# Language for Rapidly Prototyping Binary Files

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In the past, when I've needed to make custom binary data files but wanted something slightly more flexible than a hex editor, I cracked open my assembler, added a bunch of 'db' statements to get the bytes I needed, and assembled the whole thing into what I actually wanted. This was cumbersome and awkward, and I felt like there was a better solution. So I made one. I call it Protodata, and it's super handy for prototyping custom binary file formats, as you may often find yourself doing in game design. It's currently in alpha and there are some issues, but it's usable and I'd appreciate feedback. There's a Windows binary that should run anywhere and it's easy enough to build the source file. Yes, just the one. I intend to add support for specifying endianness, character encoding, and shorthand definitions for repeated structures. Let me know what else is broken and what you'd like to see added. Check out the Sourceforge project page and the project home page for more information.

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Great idea! I used to make binary files by writing C++ programs to write them... ugh. Unfortunately, I don't have anything to try your program out on right now, but I'll remember it.

Just a couple things. I don't think you need three char types. I would either drop char or specify it as signed and drop schar. It would be cool to have functions, or parameterized repeated structures, as a way to repeatedly generate similar structures with slight variations. Also, it would be good to have a link to the project page or something on the homepage.

But on the whole, I like it. I like your logo, too.

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Yeah, this intends to be a very lightweight solution to a problem that typically gets solved with more general-purpose languages that turn out to be unnecessarily complex in most cases. I'll drop schar and specify char as signed; it was late and somehow I thought it was a good idea at the time.

I'll look into more complex data generation directives, maybe including some conditional and looping constructs. I may include a facility for simple calculations, but nothing overly complex, as that would somewhat defeat the purpose of this tool.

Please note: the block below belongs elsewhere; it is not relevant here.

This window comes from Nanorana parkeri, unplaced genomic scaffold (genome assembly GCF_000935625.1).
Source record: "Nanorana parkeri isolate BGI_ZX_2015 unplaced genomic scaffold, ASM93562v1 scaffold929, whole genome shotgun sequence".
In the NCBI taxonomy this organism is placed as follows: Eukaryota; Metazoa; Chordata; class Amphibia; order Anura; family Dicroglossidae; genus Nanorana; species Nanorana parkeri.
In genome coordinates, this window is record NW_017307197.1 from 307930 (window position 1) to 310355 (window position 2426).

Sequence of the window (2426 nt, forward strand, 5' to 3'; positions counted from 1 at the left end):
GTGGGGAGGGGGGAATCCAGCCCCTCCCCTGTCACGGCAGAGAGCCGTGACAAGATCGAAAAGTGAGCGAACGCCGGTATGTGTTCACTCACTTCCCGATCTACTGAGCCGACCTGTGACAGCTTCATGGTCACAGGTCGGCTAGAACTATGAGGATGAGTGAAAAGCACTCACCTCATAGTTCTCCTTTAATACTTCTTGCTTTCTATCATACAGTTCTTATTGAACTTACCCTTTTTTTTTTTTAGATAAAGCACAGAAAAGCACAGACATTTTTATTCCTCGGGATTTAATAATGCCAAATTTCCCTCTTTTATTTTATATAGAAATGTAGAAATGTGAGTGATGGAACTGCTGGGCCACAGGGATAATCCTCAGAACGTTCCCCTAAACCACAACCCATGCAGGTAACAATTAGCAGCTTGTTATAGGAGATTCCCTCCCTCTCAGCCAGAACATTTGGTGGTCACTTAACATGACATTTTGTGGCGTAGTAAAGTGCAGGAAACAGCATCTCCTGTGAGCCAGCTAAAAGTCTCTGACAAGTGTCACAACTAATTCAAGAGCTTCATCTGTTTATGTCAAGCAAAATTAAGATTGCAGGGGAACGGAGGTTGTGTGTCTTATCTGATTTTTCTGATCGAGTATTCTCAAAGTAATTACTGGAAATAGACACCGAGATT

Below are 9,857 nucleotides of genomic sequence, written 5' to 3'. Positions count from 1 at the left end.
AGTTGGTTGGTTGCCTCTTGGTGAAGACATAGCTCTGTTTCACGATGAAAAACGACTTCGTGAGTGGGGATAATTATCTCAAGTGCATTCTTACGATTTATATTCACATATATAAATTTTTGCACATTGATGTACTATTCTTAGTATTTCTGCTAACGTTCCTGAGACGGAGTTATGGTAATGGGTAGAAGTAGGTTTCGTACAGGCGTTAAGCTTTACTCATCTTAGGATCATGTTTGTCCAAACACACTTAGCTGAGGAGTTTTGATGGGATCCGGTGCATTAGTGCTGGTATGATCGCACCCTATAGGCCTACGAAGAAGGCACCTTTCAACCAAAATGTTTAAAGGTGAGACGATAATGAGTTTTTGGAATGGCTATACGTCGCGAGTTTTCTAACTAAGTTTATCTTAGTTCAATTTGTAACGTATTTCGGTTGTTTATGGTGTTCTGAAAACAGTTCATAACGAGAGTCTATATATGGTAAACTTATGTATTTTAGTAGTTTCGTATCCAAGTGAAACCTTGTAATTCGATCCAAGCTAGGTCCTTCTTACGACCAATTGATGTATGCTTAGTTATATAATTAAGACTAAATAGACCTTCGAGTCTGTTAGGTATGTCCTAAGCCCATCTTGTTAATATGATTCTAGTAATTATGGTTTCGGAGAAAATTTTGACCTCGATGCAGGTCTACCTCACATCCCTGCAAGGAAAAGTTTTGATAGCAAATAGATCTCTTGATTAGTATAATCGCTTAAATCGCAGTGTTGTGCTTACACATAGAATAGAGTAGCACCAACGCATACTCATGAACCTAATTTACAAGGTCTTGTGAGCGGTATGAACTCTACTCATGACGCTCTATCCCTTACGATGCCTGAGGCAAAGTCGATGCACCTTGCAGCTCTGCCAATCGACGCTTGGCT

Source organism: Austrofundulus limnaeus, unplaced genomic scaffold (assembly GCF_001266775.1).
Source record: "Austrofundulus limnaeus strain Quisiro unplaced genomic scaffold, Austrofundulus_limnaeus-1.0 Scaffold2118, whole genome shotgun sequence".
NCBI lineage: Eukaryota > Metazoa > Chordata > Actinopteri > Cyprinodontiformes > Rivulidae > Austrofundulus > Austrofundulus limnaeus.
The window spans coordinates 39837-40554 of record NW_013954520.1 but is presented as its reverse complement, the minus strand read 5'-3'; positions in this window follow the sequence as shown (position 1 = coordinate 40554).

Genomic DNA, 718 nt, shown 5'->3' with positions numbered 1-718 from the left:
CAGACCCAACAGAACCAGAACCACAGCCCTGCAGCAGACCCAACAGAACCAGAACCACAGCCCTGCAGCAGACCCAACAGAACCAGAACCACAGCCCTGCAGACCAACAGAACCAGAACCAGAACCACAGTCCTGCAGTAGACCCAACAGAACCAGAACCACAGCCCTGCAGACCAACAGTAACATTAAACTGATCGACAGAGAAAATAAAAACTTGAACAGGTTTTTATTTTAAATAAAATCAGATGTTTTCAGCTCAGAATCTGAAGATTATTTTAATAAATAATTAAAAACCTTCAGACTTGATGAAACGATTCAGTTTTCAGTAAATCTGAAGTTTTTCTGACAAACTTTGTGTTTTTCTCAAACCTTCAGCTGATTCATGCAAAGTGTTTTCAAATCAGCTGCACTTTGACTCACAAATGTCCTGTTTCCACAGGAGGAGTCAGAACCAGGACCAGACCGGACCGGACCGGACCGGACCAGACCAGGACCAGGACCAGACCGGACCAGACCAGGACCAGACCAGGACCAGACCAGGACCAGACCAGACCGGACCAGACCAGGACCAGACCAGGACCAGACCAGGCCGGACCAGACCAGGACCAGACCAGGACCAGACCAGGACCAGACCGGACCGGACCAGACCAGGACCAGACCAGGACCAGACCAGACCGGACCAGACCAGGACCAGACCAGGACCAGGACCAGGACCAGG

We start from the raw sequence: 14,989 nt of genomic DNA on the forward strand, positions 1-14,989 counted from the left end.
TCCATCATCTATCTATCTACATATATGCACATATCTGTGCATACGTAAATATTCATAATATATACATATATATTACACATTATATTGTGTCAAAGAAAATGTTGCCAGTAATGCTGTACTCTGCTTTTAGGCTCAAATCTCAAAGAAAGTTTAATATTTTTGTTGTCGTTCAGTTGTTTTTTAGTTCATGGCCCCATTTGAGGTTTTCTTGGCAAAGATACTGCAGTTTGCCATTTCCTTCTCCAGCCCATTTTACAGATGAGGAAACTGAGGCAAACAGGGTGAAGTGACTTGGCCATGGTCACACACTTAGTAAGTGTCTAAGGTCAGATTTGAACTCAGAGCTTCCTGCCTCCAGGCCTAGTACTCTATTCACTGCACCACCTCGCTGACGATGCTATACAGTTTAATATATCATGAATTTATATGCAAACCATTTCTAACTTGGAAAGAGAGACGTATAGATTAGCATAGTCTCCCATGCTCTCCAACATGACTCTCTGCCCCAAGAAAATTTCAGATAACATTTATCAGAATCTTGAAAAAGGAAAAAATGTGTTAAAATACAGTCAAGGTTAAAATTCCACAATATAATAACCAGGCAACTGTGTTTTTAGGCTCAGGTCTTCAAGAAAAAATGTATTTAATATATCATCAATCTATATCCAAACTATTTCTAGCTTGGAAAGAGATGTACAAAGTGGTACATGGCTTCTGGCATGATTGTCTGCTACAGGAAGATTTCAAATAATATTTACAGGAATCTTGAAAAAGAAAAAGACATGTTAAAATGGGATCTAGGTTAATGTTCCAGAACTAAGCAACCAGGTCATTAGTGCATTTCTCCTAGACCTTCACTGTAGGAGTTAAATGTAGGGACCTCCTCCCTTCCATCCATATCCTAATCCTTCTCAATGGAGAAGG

And I know the documentation isn't perfect. I just wrote something up quickly for the sake of getting it out there. I'll be fleshing it out soon with better organisation, more examples, and links, to help people get started.

Do you think I should keep the (u)type convention, add an unsigned qualifier to make the syntax more familiar to C-family users, or have both? I already intend to add a kind of qualifier system for endianness, etc.

Thanks for your input and I hope you get to test it soon and find it useful. It does run on non-Windows platforms, by the way, in case that wasn't clear. I'm glad you like my logo, too...haha...if experience has taught me anything, it's that people like the "face" of a good icon on their software.

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I usually use Python's struct module for things like this. Allows you to pass a format string and the variables that need to be serialized and voila. It handles endianness and padding as well.

You may also want to take a look at Protobuf.

As for Protodata, I got it to compile with a little bit of work (turned out I didn't have stdint.h, and I had to include <cctype> in main.cpp). I tried a test file:
size 5 5float 0.0 1.1 2.2 3.3int 0; char 5 6 7 8
and inspected the resulting binary file. Everything but the floats worked - they were stored as integers.

But the logo is funny, yeah. Made me smile. :)

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Thanks for your feedback! I just wanted something that would run on its own without requiring Python or Perl or anything like that. I'm really following the Unix philosophy of "do one thing, and try to do it well".